It’s a bad first impression at TIA

Kathmandu, September 10

The year’s peak tourist season has begun, but Tribhuvan International Airport continues to leave a lasting terrible first impression for those flying to Nepal for the first time.

Long queues, rude behaviour of immigration officials and mismanagement greet passengers at TIA, which handles at least 30 incoming international flights daily.

“I had to wait for nearly one-and-a-half hour to get a 15-day tourist visa on arrival at the airport,” a traveller from the United States said.

There are 20 counters at the immigration hall, but only three officials are assigned to process hundreds of passengers who arrive in Kathmandu just for a 15 to 30 days’ stay. “The 15-day visa line was very long and everyone there looked very confused and tired,” said the American passenger.

To begin with, passengers have to wait for an hour to fill a visa form as there are only seven electronic kiosks at the immigration hall. “After filing the form, foreigners have to stand in queue again to pay visa fee at a bank counter. They again join a long queue to get other visa formalities processed,” a TIA officer said.

Travellers also complain about the poor communication skills of immigration officers. “They often ask only one question – are you a first-timer? They do not even look at the travellers’ faces,” a station manager for an international airline said.

Lack of coordination among different departments also makes the situation worse, said Madhusudan Acharya, president of Nepal Association of Tour and Travel Agents. “Immigration officials must mend their ways,” he added.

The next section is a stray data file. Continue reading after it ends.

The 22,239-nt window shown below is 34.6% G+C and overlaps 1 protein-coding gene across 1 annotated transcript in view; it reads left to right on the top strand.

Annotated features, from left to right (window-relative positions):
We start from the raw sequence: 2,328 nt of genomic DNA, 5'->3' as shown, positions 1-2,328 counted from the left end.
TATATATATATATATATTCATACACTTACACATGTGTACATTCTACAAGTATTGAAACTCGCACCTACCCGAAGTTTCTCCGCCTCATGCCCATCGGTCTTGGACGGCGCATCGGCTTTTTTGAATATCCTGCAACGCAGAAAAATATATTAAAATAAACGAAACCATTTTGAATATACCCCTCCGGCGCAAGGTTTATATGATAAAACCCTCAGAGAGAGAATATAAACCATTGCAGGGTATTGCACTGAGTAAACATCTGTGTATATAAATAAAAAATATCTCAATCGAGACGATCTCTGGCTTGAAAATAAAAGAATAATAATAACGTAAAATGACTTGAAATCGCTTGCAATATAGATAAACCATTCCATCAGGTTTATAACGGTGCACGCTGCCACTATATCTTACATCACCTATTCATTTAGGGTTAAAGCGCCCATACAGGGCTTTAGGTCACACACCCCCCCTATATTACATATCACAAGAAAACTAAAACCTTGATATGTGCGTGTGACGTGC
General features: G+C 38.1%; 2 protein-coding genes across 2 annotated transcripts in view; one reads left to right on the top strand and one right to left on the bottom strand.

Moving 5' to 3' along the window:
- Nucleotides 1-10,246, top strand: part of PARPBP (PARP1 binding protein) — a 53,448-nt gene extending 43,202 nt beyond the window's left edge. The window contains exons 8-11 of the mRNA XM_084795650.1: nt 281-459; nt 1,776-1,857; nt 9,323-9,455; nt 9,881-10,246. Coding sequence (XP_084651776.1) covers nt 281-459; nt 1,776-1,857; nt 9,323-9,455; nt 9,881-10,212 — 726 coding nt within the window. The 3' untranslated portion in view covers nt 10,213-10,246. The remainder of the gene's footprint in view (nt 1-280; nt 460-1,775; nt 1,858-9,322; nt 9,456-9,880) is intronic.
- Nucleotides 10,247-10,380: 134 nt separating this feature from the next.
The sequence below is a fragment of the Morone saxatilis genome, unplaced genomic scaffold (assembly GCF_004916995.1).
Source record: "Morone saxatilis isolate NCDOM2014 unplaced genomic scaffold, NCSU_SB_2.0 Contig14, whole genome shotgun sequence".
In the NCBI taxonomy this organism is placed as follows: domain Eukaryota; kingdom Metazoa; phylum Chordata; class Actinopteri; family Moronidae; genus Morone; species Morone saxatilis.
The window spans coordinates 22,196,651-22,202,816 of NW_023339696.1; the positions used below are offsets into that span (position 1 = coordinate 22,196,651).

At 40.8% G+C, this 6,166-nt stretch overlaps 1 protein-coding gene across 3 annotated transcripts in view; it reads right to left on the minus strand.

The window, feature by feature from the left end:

Apart from this, baggage collection is another nightmare, according to tourism entrepreneurs.

“TIA is utterly chaotic with stinking toilets and congested seating areas.”

A long wait at the immigration counters is inevitable for arriving passengers, admitted Uddhav Bhattarai, chief of TIA Immigration department.

This is because of the lack of sufficient number of visa registration machines at the immigration hall, he said. “Getting through immigration can take more than an hour, depending on the pressure of arriving passengers.”

Asked what the department was doing to address the problem, Bhattarai said he wanted to add at least 10 more machines to facilitate passengers.

“But, passengers must wait to pay the visa fee at a bank counter,” he said, adding that those who arrived with valid visas wouldn’t have to wait for a long time.

In a recent move, the department, banned the use of Facebook and YouTube at the immigration hall after most immigration officers were found to be busy with social media activities instead of serving travellers.